At Synod 2013 The Church of England in South Africa voted to change its trading name to The Reformed Evangelical Anglican Church of South Africa, REACH-SA. At Synod 2014 Desmond Ingelsby resigned as the presiding bishop due to bad health. Synod appointed several bishops to do the work of the presiding bishop until a presiding bishop was appointed. Glen Lyons was appointed the Chairman of the group.
Although REACH-SA has been excluded from the Lambeth Conference, its ministerial orders are recognised by the Anglican Communion, and these orders derive from Bishop Fred Morris, a former Anglican missionary bishop in North Africa, who moved in 1955 to South Africa, much to the irritation of the then Archbishop of Canterbury. Several REACH-SA clerics have controversially served in the Church of England.
In 2009, the denomination was composed of just under 200 congregations, with a total of about 120,000 members. All churches must contribute 10% of their income to a central fund, but in practice some churches do not. Christ Church, Midrand; Christ Church, Pinetown; and St James Church, Kenilworth all have memberships of several thousand, with attendances on Sunday morning services at about 1000. The average church size is about 150.
The church's canons allow for lay presidency at Holy Communion and also the use of grape juice instead of fermented wine. All references to baptismal regeneration and absolution have been eliminated from the denomination's alternative prayer book, as has the word catholic in the creeds (Nicene Creed and Apostles' Creed).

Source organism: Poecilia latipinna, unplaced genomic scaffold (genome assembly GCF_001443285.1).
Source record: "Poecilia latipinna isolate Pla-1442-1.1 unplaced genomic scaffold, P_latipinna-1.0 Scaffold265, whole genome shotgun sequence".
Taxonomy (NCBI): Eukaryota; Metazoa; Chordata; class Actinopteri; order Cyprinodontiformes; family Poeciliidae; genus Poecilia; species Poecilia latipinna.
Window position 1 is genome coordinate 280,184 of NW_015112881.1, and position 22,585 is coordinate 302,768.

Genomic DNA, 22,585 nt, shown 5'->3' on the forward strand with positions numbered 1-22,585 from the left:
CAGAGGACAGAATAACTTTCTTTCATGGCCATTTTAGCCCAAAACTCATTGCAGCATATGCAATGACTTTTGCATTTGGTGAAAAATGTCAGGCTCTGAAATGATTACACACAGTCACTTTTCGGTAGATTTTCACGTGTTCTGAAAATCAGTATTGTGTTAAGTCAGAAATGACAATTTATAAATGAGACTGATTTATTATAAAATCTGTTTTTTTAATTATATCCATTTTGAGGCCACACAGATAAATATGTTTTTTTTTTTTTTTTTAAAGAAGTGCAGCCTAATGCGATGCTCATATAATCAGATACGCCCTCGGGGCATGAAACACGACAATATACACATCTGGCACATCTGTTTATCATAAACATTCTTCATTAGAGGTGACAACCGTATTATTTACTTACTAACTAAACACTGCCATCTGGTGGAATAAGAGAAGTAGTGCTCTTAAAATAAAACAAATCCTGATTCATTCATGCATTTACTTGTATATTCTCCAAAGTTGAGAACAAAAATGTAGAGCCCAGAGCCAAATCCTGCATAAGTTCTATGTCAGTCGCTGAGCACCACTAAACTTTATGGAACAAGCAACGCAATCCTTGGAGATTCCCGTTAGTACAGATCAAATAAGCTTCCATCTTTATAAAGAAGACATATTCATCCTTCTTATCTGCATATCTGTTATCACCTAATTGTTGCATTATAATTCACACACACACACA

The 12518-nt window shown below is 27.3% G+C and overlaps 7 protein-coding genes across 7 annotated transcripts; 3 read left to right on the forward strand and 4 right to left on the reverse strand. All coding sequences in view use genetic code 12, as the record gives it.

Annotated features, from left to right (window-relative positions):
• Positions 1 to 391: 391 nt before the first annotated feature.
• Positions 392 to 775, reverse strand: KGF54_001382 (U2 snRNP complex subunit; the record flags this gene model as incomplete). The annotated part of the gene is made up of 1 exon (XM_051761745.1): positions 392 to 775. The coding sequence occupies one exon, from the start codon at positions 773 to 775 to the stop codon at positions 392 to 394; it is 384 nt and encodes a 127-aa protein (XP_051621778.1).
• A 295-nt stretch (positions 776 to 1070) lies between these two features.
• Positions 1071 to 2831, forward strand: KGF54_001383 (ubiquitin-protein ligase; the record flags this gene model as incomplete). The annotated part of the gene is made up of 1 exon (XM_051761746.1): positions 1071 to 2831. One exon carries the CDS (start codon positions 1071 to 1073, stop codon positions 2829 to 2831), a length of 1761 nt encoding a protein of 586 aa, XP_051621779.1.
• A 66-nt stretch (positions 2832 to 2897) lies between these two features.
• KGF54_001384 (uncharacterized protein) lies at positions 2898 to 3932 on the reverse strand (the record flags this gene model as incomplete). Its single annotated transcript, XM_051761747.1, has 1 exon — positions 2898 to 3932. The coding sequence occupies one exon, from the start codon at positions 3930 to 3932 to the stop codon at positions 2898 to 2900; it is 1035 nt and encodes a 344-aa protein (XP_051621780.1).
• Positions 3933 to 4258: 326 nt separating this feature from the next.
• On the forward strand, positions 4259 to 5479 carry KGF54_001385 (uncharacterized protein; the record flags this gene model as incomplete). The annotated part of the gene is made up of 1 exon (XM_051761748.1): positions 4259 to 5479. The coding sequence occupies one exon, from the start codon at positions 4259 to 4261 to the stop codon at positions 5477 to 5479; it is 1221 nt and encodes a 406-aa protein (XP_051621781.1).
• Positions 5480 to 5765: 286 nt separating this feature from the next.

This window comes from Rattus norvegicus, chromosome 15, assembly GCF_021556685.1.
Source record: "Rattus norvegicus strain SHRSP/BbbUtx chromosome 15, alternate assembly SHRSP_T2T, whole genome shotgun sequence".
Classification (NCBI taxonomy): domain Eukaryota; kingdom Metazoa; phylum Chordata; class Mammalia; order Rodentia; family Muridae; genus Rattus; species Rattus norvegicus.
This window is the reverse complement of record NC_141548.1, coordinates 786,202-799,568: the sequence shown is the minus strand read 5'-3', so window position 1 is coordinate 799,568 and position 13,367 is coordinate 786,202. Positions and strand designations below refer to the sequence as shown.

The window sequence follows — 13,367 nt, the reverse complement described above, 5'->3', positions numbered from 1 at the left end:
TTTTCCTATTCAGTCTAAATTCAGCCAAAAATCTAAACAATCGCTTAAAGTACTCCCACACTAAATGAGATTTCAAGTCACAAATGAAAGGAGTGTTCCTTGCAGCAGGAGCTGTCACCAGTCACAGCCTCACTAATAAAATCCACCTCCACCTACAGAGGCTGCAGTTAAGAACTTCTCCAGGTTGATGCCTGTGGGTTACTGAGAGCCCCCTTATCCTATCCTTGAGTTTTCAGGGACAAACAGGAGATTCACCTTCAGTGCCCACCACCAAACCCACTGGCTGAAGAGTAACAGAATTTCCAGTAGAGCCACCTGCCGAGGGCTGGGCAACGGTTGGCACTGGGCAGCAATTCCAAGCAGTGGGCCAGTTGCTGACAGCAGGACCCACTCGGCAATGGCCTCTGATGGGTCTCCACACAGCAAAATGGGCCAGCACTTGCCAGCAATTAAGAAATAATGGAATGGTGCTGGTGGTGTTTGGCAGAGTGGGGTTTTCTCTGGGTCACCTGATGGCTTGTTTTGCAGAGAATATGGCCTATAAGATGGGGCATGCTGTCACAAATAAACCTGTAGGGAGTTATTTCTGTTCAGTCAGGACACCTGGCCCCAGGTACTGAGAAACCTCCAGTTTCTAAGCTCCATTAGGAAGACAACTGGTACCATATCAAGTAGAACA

George Whitefield College (GWC), the official REACH-SA theological training facility in Cape Town is modelled on Moore Theological College in Sydney, Australia. The founding principal of GWC was Broughton Knox; the current principal is Mark Dickson. Another REACH-SA college is the Kwazulu-Natal Missionary Bible College (formerly known as Trinity Academy) in Pietermaritzburg, KwaZulu-Natal.
The REACH-SA has been involved in the Anglican realignment and was one of the denominations that participated at the launching of the Fellowship of Confessing Anglicans in South Africa, on 3 September 2009. The Presiding Bishop of REACH-SA, Glenn Lyons, consecrated the Rev. Jonathan Pryke, of Jesmond Parish Church, as an overseas bishop, the first ever in Europe, on 2 May 2017. This was controversial due to REACH-SA's status outside of the Anglican Communion, and because the consecration occurred without the knowledge of the Bishop of Newcastle. It wasn't also officially sanctioned by the GAFCON UK. REACH-SA justified the consecration because their bishops "have regularly stood in to help with ordinations and other episcopal ministry to the Jesmond Parish Church due to its members being in impaired communion with their own diocesan bishop".